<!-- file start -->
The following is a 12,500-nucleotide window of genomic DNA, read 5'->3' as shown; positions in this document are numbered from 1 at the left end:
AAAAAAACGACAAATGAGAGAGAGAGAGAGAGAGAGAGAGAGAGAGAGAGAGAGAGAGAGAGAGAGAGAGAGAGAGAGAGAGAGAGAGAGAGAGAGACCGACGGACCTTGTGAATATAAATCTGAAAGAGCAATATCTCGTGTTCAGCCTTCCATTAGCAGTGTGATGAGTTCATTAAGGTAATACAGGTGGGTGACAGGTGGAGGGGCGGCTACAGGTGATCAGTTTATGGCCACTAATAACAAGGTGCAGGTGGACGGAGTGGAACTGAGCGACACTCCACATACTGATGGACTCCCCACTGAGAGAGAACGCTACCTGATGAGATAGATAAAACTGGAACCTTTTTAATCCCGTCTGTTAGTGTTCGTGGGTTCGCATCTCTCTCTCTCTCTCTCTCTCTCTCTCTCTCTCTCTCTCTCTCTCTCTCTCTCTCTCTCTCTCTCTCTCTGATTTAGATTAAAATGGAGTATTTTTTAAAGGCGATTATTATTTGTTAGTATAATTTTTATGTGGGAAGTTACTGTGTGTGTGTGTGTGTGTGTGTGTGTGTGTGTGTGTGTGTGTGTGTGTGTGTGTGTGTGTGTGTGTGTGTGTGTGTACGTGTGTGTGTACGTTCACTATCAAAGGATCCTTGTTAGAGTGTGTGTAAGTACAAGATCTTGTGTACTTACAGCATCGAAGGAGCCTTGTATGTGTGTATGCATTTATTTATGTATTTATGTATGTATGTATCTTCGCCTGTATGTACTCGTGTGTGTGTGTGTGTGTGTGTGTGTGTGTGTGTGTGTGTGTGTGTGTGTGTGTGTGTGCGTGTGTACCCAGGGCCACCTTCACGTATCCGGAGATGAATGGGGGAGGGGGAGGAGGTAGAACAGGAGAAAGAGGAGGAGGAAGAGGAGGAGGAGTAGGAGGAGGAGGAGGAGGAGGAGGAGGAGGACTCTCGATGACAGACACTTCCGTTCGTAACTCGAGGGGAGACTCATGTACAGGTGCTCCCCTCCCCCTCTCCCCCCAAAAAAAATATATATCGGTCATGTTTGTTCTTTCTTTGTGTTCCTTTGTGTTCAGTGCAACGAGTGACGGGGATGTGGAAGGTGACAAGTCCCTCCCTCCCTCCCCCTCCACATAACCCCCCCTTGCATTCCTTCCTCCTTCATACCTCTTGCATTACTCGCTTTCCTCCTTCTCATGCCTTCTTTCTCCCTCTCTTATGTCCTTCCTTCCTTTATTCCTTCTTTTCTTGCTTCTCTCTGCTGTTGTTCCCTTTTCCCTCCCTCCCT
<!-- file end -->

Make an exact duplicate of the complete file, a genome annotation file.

The following is a 12,500-nucleotide window of genomic DNA, read 5'->3' as shown; positions in this document are numbered from 1 at the left end:
AAAAAAACGACAAATGAGAGAGAGAGAGAGAGAGAGAGAGAGAGAGAGAGAGAGAGAGAGAGAGAGAGAGAGAGAGAGAGAGAGAGAGAGAGAGAGACCGACGGACCTTGTGAATATAAATCTGAAAGAGCAATATCTCGTGTTCAGCCTTCCATTAGCAGTGTGATGAGTTCATTAAGGTAATACAGGTGGGTGACAGGTGGAGGGGCGGCTACAGGTGATCAGTTTATGGCCACTAATAACAAGGTGCAGGTGGACGGAGTGGAACTGAGCGACACTCCACATACTGATGGACTCCCCACTGAGAGAGAACGCTACCTGATGAGATAGATAAAACTGGAACCTTTTTAATCCCGTCTGTTAGTGTTCGTGGGTTCGCATCTCTCTCTCTCTCTCTCTCTCTCTCTCTCTCTCTCTCTCTCTCTCTCTCTCTCTCTCTCTCTCTCTCTCTGATTTAGATTAAAATGGAGTATTTTTTAAAGGCGATTATTATTTGTTAGTATAATTTTTATGTGGGAAGTTACTGTGTGTGTGTGTGTGTGTGTGTGTGTGTGTGTGTGTGTGTGTGTGTGTGTGTGTGTGTGTGTGTGTGTGTGTGTGTACGTGTGTGTGTACGTTCACTATCAAAGGATCCTTGTTAGAGTGTGTGTAAGTACAAGATCTTGTGTACTTACAGCATCGAAGGAGCCTTGTATGTGTGTATGCATTTATTTATGTATTTATGTATGTATGTATCTTCGCCTGTATGTACTCGTGTGTGTGTGTGTGTGTGTGTGTGTGTGTGTGTGTGTGTGTGTGTGTGTGTGTGTGTGCGTGTGTACCCAGGGCCACCTTCACGTATCCGGAGATGAATGGGGGAGGGGGAGGAGGTAGAACAGGAGAAAGAGGAGGAGGAAGAGGAGGAGGAGTAGGAGGAGGAGGAGGAGGAGGAGGAGGAGGACTCTCGATGACAGACACTTCCGTTCGTAACTCGAGGGGAGACTCATGTACAGGTGCTCCCCTCCCCCTCTCCCCCCAAAAAAAATATATATCGGTCATGTTTGTTCTTTCTTTGTGTTCCTTTGTGTTCAGTGCAACGAGTGACGGGGATGTGGAAGGTGACAAGTCCCTCCCTCCCTCCCCCTCCACATAACCCCCCCTTGCATTCCTTCCTCCTTCATACCTCTTGCATTACTCGCTTTCCTCCTTCTCATGCCTTCTTTCTCCCTCTCTTATGTCCTTCCTTCCTTTATTCCTTCTTTTCTTGCTTCTCTCTGCTGTTGTTCCCTTTTCCCTCCCTCCCT